As photographers, to us, light can be what spinach is to Popeye as easily as what Kryptonite is to Superman.
We shoot at it, with it, bend, reflect and diffuse it. Learn to utilise light and your creative spark can flourish.
A quick guide around your camera.
Before starting, a brief look around your camera may give you a better understanding of what all the numbers mean.
Modern cameras make 'light' work; sorry, I couldn’t help myself, of the huge array of conditions we face. By using settings to suit, we can even capture photos in the darkest depths of the Forbidden Forest (Harry Potter fans can relate).
ISO – Your cameras light sensor, the higher the number, the brighter your photo will be.
In an ideal world, we would only shoot at ISO 100, giving the highest possible image quality, however, the world is often less than ideal. Modern cameras can handle huge ISO numbers, even 50,000+ so you don't need to worry.
Aperture – Represented by an 'f' number, this determines your depth of field as well as controls light entering the camera.
The lower the number, the wider open your lens is and the shallower the depth of field, the higher the number, less light will pass and the depth of field will be greater.
Don’t worry if that was a little brief, all will be revealed in a dedicated blog, if it was too heavy then I apologise!
What lights!? A catchlight is a twinkle in the eye, literally. Take a look in a mirror whilst standing in front of a window and see a glint in your eye? That’s it. The eyes are just reflecting whatever is around us, be it a window, the sky or artificial lighting, photographing them with a light source behind you will create this.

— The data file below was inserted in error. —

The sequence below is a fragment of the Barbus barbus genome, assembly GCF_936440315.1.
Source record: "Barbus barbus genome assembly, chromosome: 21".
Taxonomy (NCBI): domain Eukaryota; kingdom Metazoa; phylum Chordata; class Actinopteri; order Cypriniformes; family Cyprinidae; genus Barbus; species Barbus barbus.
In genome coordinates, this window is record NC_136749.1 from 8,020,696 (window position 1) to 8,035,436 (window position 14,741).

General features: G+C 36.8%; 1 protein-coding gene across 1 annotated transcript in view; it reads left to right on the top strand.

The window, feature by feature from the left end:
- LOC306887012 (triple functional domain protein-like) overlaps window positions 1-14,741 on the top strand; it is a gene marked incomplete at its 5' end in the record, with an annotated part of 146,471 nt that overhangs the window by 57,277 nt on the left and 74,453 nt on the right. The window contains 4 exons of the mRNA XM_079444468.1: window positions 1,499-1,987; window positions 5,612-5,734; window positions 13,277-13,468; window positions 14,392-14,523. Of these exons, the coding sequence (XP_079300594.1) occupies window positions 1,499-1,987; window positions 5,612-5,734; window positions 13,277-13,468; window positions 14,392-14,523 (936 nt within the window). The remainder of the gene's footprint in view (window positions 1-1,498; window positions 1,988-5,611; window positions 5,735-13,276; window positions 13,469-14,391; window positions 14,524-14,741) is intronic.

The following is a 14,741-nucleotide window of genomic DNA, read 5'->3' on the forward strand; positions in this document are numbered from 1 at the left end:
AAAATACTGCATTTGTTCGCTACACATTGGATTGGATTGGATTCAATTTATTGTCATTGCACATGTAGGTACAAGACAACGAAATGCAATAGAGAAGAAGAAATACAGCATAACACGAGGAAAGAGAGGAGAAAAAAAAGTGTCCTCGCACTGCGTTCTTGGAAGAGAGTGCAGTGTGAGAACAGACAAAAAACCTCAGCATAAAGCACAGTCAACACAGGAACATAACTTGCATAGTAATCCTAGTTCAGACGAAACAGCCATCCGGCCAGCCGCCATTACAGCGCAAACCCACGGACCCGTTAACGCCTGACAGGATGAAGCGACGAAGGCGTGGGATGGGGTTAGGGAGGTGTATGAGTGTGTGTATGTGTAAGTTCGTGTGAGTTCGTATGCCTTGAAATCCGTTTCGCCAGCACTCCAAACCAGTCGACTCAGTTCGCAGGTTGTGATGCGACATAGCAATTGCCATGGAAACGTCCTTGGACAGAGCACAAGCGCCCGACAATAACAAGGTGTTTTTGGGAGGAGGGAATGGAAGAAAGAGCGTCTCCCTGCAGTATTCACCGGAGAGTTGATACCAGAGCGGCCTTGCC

Eye contact draws us in, shares emotion and tells a story. A shot can be wonderful yet missing something, so small you may not even notice yet having a catchlight in your model's eye can bring them to life.
Taken in a dimly lit London department store, we used to shop lighting to add a little pop to Gizmo’s already impressive Magnum stare. (Note: catchlight was removed by editing to show an example.)
Try - taking a photo of your ever-obliging model with a window behind you, then repeat wide on. You will see how this creates a catchlight and add a little extra to a photo.
Create something straight off the cover of a Madonna album and add backlight!
Textbooks may tell you to always have the sun or light source behind you, but have they tried creating the ultimate backlit tail floof? It will give a halo around your model that not only draws the eye but also adds a dramatic edge to your shots.
Monty, Barney and Benji, pictured, are wonderful models in their own right. Having the low winters sun behind them, we were able to add drama whilst highlighting the outer edges of their fur.
Notoriously tricky yet oh so beautiful, black woofers shouldn’t make you cower and wince at the mere thought of photographing them. Get it right and no longer will you end up with a black, featureless blob; and yes, that is coming from experience!
Black dogs can be a joy to work with, taking on a majestic elegance without even trying. Being so dark however, often you may find taking photos on a bright day is a little tricky.
Your camera or phone can struggle with the contrast between light and dark, with either the shadows being too dark; under-exposed, or the highlights being blown out; over-exposed.
Photo of @pedro.the.cocker.spaniel
I aim to slightly under-expose by -1 stop, this will be shown on your camera light meter as pictured. I can then lift the shadows during editing.